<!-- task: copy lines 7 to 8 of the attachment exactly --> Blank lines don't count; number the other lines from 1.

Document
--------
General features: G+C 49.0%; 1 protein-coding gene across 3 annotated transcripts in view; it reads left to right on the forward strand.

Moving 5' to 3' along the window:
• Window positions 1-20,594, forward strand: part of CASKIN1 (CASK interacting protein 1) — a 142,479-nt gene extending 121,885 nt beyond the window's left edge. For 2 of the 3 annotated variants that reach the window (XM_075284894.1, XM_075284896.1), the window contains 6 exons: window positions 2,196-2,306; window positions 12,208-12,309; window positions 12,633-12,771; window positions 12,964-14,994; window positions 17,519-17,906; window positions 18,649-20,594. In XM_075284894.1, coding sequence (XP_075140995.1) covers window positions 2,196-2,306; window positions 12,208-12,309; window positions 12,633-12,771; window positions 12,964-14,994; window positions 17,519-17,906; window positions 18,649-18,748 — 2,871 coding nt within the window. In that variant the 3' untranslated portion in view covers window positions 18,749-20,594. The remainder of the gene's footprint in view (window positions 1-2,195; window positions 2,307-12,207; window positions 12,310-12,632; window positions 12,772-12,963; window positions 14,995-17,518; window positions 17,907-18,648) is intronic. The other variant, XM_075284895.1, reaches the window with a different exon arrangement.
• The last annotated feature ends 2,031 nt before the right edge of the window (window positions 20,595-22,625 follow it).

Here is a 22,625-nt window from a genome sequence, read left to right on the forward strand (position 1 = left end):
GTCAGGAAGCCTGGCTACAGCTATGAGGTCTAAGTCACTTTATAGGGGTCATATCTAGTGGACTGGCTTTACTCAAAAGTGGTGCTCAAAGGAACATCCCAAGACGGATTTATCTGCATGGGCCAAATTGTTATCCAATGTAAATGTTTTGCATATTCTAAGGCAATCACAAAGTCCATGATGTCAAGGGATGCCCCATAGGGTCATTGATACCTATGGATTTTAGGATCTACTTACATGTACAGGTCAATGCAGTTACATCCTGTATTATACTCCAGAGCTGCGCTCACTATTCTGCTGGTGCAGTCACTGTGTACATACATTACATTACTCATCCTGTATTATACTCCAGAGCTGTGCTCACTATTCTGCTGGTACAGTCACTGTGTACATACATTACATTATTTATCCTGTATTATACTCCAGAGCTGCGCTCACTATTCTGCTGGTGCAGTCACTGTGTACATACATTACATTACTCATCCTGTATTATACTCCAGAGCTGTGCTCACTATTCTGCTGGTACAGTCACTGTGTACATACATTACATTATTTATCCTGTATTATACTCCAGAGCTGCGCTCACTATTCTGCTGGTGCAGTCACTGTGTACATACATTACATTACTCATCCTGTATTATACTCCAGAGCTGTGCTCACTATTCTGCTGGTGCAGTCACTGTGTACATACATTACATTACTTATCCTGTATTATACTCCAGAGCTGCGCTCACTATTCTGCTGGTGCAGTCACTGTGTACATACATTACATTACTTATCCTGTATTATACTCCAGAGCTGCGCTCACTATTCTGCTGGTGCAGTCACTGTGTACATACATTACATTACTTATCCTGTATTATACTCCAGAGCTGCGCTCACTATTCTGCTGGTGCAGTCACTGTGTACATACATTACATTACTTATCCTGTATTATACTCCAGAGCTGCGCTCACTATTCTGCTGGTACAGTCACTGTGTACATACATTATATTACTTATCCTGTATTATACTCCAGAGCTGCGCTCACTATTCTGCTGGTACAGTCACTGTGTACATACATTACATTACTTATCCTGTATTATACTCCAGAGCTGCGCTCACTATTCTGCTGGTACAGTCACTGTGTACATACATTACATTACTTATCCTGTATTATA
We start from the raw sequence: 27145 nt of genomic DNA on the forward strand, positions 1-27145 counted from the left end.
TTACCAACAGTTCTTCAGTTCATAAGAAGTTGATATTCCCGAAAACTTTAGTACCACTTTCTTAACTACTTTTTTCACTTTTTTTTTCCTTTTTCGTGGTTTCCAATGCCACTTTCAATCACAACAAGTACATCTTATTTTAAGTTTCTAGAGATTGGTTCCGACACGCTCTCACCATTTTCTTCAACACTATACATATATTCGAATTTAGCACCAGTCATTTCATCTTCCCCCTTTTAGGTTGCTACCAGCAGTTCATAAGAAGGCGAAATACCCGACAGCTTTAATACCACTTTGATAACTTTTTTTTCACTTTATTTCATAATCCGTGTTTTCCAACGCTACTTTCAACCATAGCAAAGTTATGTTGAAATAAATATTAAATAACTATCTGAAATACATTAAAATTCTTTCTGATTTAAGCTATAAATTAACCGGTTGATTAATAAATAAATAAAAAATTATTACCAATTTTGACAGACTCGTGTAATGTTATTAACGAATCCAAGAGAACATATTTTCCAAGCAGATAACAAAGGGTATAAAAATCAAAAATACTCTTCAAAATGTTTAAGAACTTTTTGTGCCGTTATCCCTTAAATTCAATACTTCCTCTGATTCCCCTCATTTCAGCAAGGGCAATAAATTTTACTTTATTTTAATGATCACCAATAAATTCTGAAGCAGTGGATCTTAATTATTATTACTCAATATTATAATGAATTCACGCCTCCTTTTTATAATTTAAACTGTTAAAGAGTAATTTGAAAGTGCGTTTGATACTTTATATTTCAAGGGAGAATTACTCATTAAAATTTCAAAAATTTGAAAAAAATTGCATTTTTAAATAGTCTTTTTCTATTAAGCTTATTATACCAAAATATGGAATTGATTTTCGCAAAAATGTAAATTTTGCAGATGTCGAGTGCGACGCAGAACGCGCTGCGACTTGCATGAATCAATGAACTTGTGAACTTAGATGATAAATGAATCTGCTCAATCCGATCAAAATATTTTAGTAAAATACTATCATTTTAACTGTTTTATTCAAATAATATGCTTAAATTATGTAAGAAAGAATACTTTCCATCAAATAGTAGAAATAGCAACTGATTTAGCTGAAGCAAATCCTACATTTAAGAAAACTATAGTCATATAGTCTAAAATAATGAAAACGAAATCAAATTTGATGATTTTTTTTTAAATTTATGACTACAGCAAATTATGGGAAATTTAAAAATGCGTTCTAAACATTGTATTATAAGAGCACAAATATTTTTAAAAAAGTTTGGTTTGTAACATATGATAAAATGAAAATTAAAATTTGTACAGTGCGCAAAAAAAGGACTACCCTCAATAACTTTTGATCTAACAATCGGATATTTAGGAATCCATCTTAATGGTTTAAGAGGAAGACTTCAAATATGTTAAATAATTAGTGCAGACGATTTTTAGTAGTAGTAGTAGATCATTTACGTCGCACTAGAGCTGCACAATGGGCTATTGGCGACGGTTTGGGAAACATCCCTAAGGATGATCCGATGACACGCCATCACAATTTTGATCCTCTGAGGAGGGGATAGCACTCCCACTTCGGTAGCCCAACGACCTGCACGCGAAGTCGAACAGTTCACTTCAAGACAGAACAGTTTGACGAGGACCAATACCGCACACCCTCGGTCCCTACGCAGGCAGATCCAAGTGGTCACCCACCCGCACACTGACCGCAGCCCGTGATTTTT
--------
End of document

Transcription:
We start from the raw sequence: 27145 nt of genomic DNA on the forward strand, positions 1-27145 counted from the left end.
TTACCAACAGTTCTTCAGTTCATAAGAAGTTGATATTCCCGAAAACTTTAGTACCACTTTCTTAACTACTTTTTTCACTTTTTTTTTCCTTTTTCGTGGTTTCCAATGCCACTTTCAATCACAACAAGTACATCTTATTTTAAGTTTCTAGAGATTGGTTCCGACACGCTCTCACCATTTTCTTCAACACTATACATATATTCGAATTTAGCACCAGTCATTTCATCTTCCCCCTTTTAGGTTGCTACCAGCAGTTCATAAGAAGGCGAAATACCCGACAGCTTTAATACCACTTTGATAACTTTTTTTTCACTTTATTTCATAATCCGTGTTTTCCAACGCTACTTTCAACCATAGCAAAGTTATGTTGAAATAAATATTAAATAACTATCTGAAATACATTAAAATTCTTTCTGATTTAAGCTATAAATTAACCGGTTGATTAATAAATAAATAAAAAATTATTACCAATTTTGACAGACTCGTGTAATGTTATTAACGAATCCAAGAGAACATATTTTCCAAGCAGATAACAAAGGGTATAAAAATCAAAAATACTCTTCAAAATGTTTAAGAACTTTTTGTGCCGTTATCCCTTAAATTCAATACTTCCTCTGATTCCCCTCATTTCAGCAAGGGCAATAAATTTTACTTTATTTTAATGATCACCAATAAATTCTGAAGCAGTGGATCTTAATTATTATTACTCAATATTATAATGAATTCACGCCTCCTTTTTATAATTTAAACTGTTAAAGAGTAATTTGAAAGTGCGTTTGATACTTTATATTTCAAGGGAGAATTACTCATTAAAATTTCAAAAATTTGAAAAAAATTGCATTTTTAAATAGTCTTTTTCTATTAAGCTTATTATACCAAAATATGGAATTGATTTTCGCAAAAATGTAAATTTTGCAGATGTCGAGTGCGACGCAGAACGCGCTGCGACTTGCATGAATCAATGAACTTGTGAACTTAGATGATAAATGAATCTGCTCAATCCGATCAAAATATTTTAGTAAAATACTATCATTTTAACTGTTTTATTCAAATAATATGCTTAAATTATGTAAGAAAGAATACTTTCCATCAAATAGTAGAAATAGCAACTGATTTAGCTGAAGCAAATCCTACATTTAAGAAAACTATAGTCATATAGTCTAAAATAATGAAAACGAAATCAAATTTGATGATTTTTTTTTAAATTTATGACTACAGCAAATTATGGGAAATTTAAAAATGCGTTCTAAACATTGTATTATAAGAGCACAAATATTTTTAAAAAAGTTTGGTTTGTAACATATGATAAAATGAAAATTAAAATTTGTACAGTGCGCAAAAAAAGGACTACCCTCAATAACTTTTGATCTAACAATCGGATATTTAGGAATCCATCTTAATGGTTTAAGAGGAAGACTTCAAATATGTTAAATAATTAGTGCAGACGATTTTTAGTAGTAGTAGTAGATCATTTACGTCGCACTAGAGCTGCACAATGGGCTATTGGCGACGGTTTGGGAAACATCCCTAAGGATGATCCGATGACACGCCATCACAATTTTGATCCTCTGAGGAGGGGATAGCACTCCCACTTCGGTAGCCCAACGACCTGCACGCGAAGTCGAACAGTTCACTTCAAGACAGAACAGTTTGACGAGGACCAATACCGCACACCCTCGGTCCCTACGCAGGCAGATCCAAGTGGTCACCCACCCGCACACTGACCGCAGCCCGTGATTTTT